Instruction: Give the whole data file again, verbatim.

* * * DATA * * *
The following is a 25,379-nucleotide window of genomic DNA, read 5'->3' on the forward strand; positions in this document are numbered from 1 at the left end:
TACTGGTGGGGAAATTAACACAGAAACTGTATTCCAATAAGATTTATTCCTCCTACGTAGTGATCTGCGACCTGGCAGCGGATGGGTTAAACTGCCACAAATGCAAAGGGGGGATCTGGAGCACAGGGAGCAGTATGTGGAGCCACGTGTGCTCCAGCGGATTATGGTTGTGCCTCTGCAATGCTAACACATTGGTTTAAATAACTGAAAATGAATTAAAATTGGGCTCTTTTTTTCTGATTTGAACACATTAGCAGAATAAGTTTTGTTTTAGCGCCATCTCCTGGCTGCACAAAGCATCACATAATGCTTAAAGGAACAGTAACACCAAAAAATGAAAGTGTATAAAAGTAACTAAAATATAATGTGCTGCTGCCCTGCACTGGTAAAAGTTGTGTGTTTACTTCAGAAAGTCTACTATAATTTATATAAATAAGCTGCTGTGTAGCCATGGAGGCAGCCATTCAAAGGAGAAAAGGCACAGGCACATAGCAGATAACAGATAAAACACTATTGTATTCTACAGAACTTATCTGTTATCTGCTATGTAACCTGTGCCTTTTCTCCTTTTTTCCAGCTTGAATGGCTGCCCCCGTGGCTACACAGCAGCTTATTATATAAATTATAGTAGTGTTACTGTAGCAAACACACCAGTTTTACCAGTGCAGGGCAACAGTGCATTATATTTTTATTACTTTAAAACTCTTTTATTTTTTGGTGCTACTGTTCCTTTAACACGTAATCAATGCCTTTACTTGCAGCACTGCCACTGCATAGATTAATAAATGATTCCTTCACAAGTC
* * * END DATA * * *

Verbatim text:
The following is a 25,379-nucleotide window of genomic DNA, read 5'->3' on the forward strand; positions in this document are numbered from 1 at the left end:
TACTGGTGGGGAAATTAACACAGAAACTGTATTCCAATAAGATTTATTCCTCCTACGTAGTGATCTGCGACCTGGCAGCGGATGGGTTAAACTGCCACAAATGCAAAGGGGGGATCTGGAGCACAGGGAGCAGTATGTGGAGCCACGTGTGCTCCAGCGGATTATGGTTGTGCCTCTGCAATGCTAACACATTGGTTTAAATAACTGAAAATGAATTAAAATTGGGCTCTTTTTTTCTGATTTGAACACATTAGCAGAATAAGTTTTGTTTTAGCGCCATCTCCTGGCTGCACAAAGCATCACATAATGCTTAAAGGAACAGTAACACCAAAAAATGAAAGTGTATAAAAGTAACTAAAATATAATGTGCTGCTGCCCTGCACTGGTAAAAGTTGTGTGTTTACTTCAGAAAGTCTACTATAATTTATATAAATAAGCTGCTGTGTAGCCATGGAGGCAGCCATTCAAAGGAGAAAAGGCACAGGCACATAGCAGATAACAGATAAAACACTATTGTATTCTACAGAACTTATCTGTTATCTGCTATGTAACCTGTGCCTTTTCTCCTTTTTTCCAGCTTGAATGGCTGCCCCCGTGGCTACACAGCAGCTTATTATATAAATTATAGTAGTGTTACTGTAGCAAACACACCAGTTTTACCAGTGCAGGGCAACAGTGCATTATATTTTTATTACTTTAAAACTCTTTTATTTTTTGGTGCTACTGTTCCTTTAACACGTAATCAATGCCTTTACTTGCAGCACTGCCACTGCATAGATTAATAAATGATTCCTTCACAAGTC